Say, what are your guys' thoughts on interviewing? That's another weakness I've just now noticed I have. (It took a bit to notice since, well, I'm not getting interviews. :-P) I just got off the phone from a screening, and not only did I show my nervousness, I also had trouble finding things to say. Perhaps I should do more preparation in this regards. Thanks to this thread my resume and cover letters have improved vastly in quality, but I need to do more to advertise myself when in person.

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Thanks.

Say, what are your guys' thoughts on interviewing? That's another weakness I've just now noticed I have. (It took a bit to notice since, well, I'm not getting interviews. :-P) I just got off the phone from a screening, and not only did I show my nervousness, I also had trouble finding things to say. Perhaps I should do more preparation in this regards. Thanks to this thread my resume and cover letters have improved vastly in quality, but I need to do more to advertise myself when in person.

Don't prepare. You are nervous because you spend hours thinking about it. It's just like asking a smoking hot woman out: do it without thinking and spur of the moment for best results. That way you will be candid and friendly. I still think you should move to texas or some state like it. Jobs aren't coming back to MI. Period.

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  • 2 weeks later...

Hey hey! I got a job. I went to a good buffet one town over and submitted my information, noting I was willing to work for free and all, and when I came home from dinner there was a message for me about a job offer. My first shift is tonight and I'm looking forward to it definitely and obviously.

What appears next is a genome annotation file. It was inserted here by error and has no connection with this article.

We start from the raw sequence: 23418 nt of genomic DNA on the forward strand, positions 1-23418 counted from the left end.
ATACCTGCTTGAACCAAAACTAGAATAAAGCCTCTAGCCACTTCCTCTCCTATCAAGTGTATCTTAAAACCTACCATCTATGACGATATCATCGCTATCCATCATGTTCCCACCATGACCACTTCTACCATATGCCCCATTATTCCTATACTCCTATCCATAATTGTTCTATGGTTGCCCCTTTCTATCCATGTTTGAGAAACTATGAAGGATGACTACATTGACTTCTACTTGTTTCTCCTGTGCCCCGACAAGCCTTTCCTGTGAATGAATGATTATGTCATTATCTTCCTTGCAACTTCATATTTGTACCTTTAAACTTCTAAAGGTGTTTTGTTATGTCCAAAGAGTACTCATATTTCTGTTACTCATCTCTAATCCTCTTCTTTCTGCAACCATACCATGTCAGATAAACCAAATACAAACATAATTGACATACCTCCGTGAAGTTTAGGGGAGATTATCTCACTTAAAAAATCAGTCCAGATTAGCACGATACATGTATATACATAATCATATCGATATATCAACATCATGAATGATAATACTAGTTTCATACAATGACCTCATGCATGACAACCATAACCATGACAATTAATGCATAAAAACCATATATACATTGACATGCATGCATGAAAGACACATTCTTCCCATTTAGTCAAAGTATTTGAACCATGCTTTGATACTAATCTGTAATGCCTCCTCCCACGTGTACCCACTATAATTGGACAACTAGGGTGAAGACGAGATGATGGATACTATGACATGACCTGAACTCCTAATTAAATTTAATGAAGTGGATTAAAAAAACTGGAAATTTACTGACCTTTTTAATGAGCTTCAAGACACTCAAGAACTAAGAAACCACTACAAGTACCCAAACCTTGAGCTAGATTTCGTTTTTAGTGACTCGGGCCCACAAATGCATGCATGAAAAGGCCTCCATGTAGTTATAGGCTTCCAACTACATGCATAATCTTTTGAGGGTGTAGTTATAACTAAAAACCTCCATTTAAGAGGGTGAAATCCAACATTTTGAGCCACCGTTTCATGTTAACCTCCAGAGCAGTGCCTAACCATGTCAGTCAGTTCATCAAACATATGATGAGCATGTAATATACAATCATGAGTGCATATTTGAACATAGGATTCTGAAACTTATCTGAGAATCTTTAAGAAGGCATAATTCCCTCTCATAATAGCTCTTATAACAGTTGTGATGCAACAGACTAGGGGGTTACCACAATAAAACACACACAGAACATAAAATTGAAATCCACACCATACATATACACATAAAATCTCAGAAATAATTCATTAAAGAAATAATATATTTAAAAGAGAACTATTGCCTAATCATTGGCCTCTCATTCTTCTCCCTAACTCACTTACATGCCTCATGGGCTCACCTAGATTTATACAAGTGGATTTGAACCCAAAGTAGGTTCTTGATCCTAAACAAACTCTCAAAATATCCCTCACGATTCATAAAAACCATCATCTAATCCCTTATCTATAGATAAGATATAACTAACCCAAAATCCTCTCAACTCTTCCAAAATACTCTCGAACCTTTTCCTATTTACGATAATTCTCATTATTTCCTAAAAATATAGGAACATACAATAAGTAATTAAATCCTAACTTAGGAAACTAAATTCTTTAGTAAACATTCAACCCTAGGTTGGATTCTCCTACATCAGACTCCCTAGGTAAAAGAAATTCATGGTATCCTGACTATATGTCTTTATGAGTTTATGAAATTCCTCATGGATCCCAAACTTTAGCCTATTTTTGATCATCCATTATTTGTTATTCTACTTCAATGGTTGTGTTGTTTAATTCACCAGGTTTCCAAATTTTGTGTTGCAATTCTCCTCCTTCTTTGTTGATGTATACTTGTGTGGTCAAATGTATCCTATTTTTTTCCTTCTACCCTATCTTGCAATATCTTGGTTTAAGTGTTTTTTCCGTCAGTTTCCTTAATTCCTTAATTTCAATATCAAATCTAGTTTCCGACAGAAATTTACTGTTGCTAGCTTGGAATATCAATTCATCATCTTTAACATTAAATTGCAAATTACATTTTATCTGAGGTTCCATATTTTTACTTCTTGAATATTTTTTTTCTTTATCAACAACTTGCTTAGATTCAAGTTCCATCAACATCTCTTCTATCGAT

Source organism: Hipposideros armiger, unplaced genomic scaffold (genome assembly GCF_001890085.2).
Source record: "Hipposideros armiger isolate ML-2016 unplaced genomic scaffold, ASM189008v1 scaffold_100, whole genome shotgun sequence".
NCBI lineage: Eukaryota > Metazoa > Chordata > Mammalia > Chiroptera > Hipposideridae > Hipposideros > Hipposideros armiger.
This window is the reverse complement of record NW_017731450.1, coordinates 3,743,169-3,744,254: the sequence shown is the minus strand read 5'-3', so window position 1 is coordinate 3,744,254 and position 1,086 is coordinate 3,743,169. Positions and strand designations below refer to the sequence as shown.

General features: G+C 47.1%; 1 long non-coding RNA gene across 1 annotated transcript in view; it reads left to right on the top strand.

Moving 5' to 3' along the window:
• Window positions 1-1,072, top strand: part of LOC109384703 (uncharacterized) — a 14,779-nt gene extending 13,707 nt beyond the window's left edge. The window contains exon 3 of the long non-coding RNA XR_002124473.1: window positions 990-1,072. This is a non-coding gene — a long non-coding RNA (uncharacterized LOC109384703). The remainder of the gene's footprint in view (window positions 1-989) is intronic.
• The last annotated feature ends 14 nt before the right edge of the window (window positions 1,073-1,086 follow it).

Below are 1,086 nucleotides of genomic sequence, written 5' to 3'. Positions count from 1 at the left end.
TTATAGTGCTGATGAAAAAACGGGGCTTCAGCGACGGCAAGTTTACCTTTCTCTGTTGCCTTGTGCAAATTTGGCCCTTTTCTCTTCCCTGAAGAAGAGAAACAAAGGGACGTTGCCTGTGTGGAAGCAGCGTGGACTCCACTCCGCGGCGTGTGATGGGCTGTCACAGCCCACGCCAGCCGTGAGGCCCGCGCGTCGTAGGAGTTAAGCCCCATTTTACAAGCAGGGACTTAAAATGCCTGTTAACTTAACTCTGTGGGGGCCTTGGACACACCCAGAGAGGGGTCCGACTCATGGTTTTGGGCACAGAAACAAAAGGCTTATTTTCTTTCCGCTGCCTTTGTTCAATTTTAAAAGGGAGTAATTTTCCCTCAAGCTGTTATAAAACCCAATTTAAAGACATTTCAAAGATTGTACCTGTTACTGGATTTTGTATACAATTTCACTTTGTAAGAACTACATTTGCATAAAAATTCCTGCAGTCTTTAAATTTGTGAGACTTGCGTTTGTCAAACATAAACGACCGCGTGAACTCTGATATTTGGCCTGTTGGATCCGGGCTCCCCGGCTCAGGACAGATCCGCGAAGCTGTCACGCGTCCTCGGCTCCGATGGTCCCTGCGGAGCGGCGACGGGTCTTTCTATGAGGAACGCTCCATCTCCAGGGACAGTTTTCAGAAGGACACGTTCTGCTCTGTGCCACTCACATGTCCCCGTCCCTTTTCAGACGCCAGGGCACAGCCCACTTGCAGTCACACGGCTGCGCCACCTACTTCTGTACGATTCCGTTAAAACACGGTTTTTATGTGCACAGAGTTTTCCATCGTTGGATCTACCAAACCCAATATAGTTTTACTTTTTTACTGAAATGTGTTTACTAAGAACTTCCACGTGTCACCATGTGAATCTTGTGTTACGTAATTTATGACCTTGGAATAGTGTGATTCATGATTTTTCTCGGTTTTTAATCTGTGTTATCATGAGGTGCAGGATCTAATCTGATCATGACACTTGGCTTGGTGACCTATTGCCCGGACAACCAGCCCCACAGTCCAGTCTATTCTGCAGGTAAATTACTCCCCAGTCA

Great thanks to the contributors in this thread, as I might not have been able to do it without your intellectual guidance. I'm entertaining the possibility of blogging on the subject of what I've learned in my job hunt and offering suggestions based on my experience.

This, I think, will be a good start to my career. After I develop experience it should be quite easy for me to move around, and I'm honestly not all that concerned about money so long as I can live. Now I can stop focusing so much on producing cover letters and resumes, and start focusing on actually doing a good job.

I'm going to keep walking forwards, and I have a plan for my next big project of personal importance, though I won't speak about it right now. I'll tell you guys later in a different thread, in a day or so.

Again, great thanks to all.

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Hey hey! I got a job. I went to a good buffet one town over and submitted my information, noting I was willing to work for free and all, and when I came home from dinner there was a message for me about a job offer. My first shift is tonight and I'm looking forward to it definitely and obviously.
Congratulations on your persistence and on your success. (BTW: I assume you're not working for free; but, if you are, you should know that it might be illegal.)
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Oh, I'm not working for free. They're paying me minimum wage, but I believe making explicit my (honest) willingness to work for free is a good indication how seriously I take my work, as opposed to those teenagers who simply fill out applications looking for a source of summer income.

And about the illegality: Shush! If I were working for free, I won't tell if you don't.